Ultra-processed foods are addictive, but not because of taste Science | Extensive reports on science and technology | DW


A whole bag of chips is around 1,200 calories – or 30 peaches. Why do we sometimes "slip" and eat a whole bag of chips while we watch with a Netflix snort, but never "slip" and eat 1,200 peach calories?

People are more likely to overeat and consequently gain weight when they consume ultra-processed foods, or "formulations mostly of cheap sources of energy and nutrients plus additives, using a series of processes", according to an experiment outlined. in a recent study published in Cellular metabolism.

"Ultra-processed foods" is an elegant way to say "junk food" – like chips, candy and soda.

The answer to the questions about chips and peaches can be obvious: the chips taste better! According to the study, however, this logic does not add up. Scientists have discovered that the likelihood that people eat too much has little to do with taste.

Read more here: The problem of Ghana obesity related to junk food

Burger in chains

Hamburgers with soft, rubbery sandwiches can cause delayed satiety

L & # 39; experiment

Eating candy and chips has long been associated with adverse health effects, but scientists have not shown a causal relationship between the two in a controlled environment.

In an experiment conducted by researchers at the National Institutes of Health in the United States, 20 healthy adults stayed in a research unit for four weeks and were randomly assigned to an ultra-processed or unprocessed diet for the first half of their stay, and alternate for the second half.

Unprocessed diets consisted of products such as grilled meat, barley and salads, while processed diets consisted of hamburgers, fries, macaroni and cheese. Meals were similar in calories, sugar and fat. Participants were given three meals a day, along with snacks, and were allowed to eat as much as they wanted during each meal.

The researchers found that people treated with the ultra-processed diet consumed about 500 calories more than those of the unprocessed diet, and consequently gained about one kilogram of weight over two weeks. The participants in the unprocessed diet lost a kilogram of approximate weight over time.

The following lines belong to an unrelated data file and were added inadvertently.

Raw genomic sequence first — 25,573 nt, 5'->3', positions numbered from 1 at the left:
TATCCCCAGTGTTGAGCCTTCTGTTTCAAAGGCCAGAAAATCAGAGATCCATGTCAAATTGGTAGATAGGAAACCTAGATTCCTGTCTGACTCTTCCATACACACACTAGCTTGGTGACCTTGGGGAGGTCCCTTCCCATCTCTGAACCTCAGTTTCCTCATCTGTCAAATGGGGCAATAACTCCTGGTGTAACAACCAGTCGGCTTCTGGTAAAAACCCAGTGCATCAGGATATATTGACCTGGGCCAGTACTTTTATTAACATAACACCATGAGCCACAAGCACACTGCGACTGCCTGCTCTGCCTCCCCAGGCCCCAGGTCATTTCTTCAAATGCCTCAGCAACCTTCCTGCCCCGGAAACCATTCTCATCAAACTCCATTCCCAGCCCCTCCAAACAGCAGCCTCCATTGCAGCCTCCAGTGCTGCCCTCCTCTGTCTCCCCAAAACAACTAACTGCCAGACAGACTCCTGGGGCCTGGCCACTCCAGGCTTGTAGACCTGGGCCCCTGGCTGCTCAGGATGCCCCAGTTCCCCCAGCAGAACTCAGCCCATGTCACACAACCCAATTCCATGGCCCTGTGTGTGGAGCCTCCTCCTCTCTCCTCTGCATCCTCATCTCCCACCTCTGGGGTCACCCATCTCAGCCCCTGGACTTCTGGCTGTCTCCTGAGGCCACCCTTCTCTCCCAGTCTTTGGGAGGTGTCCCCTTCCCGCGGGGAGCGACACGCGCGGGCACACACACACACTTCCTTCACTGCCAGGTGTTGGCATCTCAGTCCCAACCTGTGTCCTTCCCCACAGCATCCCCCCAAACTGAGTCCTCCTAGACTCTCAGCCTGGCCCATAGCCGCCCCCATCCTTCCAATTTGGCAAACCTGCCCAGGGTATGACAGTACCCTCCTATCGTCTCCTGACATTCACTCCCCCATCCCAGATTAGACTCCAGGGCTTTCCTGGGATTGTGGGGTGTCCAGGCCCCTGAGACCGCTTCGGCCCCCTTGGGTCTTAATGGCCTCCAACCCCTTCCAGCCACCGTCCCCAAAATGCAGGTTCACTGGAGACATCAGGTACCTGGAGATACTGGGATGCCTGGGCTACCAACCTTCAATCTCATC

Although the participants rated their meals as full and satisfying as their ultra-processed meals, they ate much more during ultra-processed meals.

The study also described a higher "consumption rate" among those in the ultra-processed diet, in practice, they ate faster.

Previous studies have outlined a link between the ingestion of soft and chewable foods (such as white bread and macaroni and cheese) and delayed reporting of satiety. To put it simply, you are more likely to feel fuller faster after eating 350 calories of grilled chicken with green beans than when you drink a 350-calorie milkshake.

Read more here: Can a junk food tax save the Navajos?

Bag of chips

Artificially colored chips are more likely to be ultra-processed


Highly processed foods were first introduced in the industrial revolution because they served a purpose: they were cheap.

"Ultra-processed foods are cheaper and cheaper than preparing meals with unprocessed whole foods and culinary ingredients," the study said.

In the experiment, the weekly cost of ultra-processed food was about $ 150 for untreated meals and $ 100 for hyper-processed meals.

While acknowledging the health effects of over-processed foods, the study acknowledged that it does not address the way in which consumer choices between ultra-processed and unprocessed meals can be influenced by cost and convenience.

Read more here: WHO: commercials for junk food, sweets and beer to combat obesity

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